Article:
How To Be Selective And Successful In A Channel-Saturated World
Right now, there are so many channels we can use to communicate with others in our sphere of influence.
From more traditional methods such as meetings and emails, to social media and blogs, online videos and everything in between, there’s no shortage of ways to communicate.
However, we often default to the communication method that suits us best. Perhaps you prefer email or a particular social media platform, but we have so much choice and need to carefully identify the most effective way to get our message across to our audience.
Every communication decision starts with thinking about who is going to receive our message.
In my experience, we mostly plough into the communication process, knowing we’ve got something important to say without thinking about who we’re talking to and how they might prefer to receive our information.
Taking a few minutes to plan and prepare can mean the difference between your message getting across the first time, every time, and you wasting a lot of time answering queries, dealing with missed information and all the issues that can arise from that.
When selecting your method of communication, there are three key factors to consider:
The urgency of the information
If you need to reach someone quickly, you’re not going to send a snail mail or an email and hope they’ll access it instantly.
The sensitivity of the information
It’s very difficult to communicate emotive information or anything sensitive in nature by email or other forms of written communication alone. You are cutting out the vast majority of your communication tools, including body language, tone of voice and facial expressions, as well as your ability to also receive those signals from your audience.
That’s a sure-fire recipe for miscommunication, misunderstanding and all the timewasting that creates.
There are some situations where you just have to see the whites of the other person’s eyes. At the very least, organise a video call. In the worst-case scenario, a standard phone call will do. At least they can hear your voice.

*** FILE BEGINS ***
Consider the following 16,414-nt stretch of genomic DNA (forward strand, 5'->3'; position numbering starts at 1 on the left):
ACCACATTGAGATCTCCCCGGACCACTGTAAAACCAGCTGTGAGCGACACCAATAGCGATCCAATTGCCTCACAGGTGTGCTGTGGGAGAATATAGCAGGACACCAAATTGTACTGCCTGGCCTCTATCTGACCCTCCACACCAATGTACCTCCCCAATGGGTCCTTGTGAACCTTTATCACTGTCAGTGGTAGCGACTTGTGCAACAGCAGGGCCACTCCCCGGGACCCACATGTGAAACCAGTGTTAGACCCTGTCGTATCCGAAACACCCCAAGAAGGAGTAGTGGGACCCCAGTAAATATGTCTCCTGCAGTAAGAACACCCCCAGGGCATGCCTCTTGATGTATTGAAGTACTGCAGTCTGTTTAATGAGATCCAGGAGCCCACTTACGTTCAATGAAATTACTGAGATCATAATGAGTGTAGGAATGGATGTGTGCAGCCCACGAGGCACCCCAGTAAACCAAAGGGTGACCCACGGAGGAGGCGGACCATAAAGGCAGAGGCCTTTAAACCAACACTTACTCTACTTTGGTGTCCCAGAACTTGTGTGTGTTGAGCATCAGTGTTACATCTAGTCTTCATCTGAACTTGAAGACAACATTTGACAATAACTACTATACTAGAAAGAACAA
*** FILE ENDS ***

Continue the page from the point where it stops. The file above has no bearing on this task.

The quantity of information
If you’ve got a long-winded message to deliver, you might need to break it up into smaller chunks or give people a quick summary with a link leading to more information. If it’s something quick and easy, then a text or a Facebook message might suffice.
Remember that channels are tools for you to use. A channel should complement but not overshadow the message.
Every communication interaction is part of a relationship. It’s never done in isolation, and the person we’re communicating with will form an impression of us that will contribute to our reputation. If it’s a negative experience, they’re likely to tell other people. If it’s a positive one, they might speak highly of us and come back for more business.
Don’t underestimate your choice of channel. Along with that, be wary of your tone and the way you approach people, particularly if you haven’t met them before.
Well-known speaker, Jane Anderson, recently shared a great story about this that’s stuck with me. Not long after being divorced, she reluctantly agreed to go on a date set up by friends.
She was surprised to see that the guy rocked up wearing a backpack. She asked him, “Oh, have you just come from the gym?”
He replied, “No, but I was thinking if it works out well between us… Well, you never know.”
She thought he was joking and said, tongue in cheek, “Oh right, so you’ve got a change of clothes and your toothbrush.” It turned out that he did! He wasn’t joking at all.
Not surprisingly, Jane sent this over-eager suitor on his way – but it did give her a colourful analogy for how some people communicate on platforms like LinkedIn.
Have you ever been approached by someone on a business networking site who cosies up to you like they’re your best friend? It’s like they’ve got their backpack on and are ready to stay the night! Trouble is, you’re a long way from ready. You don’t know them, have never heard from them before, and need to learn more if you’re to consider building a connection. In these situations, business relationships need to strengthen slowly so trust can be established. The same applies to any form of communication.
Choose your channel wisely, along with an engaging tone that hits the mark rather than giving that creepy feeling. Make wise choices and your communication will be more effective.